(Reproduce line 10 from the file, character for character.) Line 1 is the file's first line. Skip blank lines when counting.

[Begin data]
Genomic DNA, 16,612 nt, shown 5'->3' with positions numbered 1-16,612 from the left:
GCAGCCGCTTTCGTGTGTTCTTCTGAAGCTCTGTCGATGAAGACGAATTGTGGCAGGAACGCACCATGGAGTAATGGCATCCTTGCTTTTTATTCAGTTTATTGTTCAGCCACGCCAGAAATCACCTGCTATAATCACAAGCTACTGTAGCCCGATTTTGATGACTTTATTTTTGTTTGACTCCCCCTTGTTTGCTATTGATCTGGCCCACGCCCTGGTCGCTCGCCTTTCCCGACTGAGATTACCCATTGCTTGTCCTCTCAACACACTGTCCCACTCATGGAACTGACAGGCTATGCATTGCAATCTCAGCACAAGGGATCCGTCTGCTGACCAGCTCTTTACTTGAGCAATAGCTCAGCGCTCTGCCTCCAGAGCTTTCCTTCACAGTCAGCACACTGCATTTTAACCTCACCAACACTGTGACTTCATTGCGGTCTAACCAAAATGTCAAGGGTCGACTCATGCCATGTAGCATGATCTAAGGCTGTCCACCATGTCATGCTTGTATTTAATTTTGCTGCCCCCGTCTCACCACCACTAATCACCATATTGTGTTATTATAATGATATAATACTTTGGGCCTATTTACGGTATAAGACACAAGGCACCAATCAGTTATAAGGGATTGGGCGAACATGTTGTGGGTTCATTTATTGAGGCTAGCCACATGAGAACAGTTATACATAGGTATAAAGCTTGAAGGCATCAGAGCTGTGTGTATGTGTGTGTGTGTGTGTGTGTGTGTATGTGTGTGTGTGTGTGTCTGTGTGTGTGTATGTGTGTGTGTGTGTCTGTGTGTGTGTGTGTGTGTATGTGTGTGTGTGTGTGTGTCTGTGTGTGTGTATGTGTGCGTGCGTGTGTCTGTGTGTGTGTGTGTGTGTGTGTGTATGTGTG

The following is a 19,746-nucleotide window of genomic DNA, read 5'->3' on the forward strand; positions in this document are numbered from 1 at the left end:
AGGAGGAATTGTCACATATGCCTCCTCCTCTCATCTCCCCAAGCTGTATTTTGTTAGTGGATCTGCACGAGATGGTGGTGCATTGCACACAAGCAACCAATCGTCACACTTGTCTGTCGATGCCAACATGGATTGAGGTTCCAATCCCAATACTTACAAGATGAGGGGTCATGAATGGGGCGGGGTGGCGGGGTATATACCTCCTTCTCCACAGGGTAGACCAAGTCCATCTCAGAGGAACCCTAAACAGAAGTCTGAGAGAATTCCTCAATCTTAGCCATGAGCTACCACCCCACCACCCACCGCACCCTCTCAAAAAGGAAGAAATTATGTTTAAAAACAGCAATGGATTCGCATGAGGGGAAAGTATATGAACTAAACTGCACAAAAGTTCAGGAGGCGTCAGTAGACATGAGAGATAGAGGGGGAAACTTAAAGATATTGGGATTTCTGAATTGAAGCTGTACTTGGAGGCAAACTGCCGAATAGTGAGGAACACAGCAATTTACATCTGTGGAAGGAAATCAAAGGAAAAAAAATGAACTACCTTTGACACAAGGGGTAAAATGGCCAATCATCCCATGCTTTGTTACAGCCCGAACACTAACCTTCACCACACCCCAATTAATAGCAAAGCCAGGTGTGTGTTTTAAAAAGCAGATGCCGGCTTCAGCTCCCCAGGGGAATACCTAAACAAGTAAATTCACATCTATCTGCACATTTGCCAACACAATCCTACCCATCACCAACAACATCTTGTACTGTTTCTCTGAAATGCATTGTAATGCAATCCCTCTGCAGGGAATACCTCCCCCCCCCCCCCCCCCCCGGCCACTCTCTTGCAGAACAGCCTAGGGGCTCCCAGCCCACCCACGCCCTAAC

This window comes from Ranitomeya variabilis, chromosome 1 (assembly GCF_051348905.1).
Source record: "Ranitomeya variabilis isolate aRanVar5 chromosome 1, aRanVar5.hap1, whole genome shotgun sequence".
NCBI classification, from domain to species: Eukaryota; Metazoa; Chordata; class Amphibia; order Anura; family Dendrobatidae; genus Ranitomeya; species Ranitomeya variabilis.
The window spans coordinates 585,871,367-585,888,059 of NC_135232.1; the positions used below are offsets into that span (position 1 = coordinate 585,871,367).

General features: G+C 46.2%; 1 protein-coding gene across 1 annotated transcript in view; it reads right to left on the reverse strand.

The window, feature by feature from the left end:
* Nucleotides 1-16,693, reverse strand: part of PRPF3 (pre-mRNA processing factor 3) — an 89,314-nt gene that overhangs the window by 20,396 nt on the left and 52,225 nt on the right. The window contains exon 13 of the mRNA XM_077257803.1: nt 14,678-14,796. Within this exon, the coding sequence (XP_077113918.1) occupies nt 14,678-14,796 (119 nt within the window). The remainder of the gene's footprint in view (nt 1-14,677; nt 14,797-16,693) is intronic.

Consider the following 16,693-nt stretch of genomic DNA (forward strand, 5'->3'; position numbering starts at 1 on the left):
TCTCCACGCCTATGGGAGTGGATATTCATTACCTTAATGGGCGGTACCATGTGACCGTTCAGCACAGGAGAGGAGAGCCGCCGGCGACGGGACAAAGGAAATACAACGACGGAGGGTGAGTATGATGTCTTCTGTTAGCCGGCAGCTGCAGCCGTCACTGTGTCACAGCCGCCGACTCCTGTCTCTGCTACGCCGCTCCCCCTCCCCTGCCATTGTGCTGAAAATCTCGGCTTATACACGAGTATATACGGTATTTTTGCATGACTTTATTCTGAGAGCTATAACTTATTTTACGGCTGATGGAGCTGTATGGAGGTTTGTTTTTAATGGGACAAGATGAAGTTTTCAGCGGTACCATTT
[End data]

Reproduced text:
The window, feature by feature from the left end: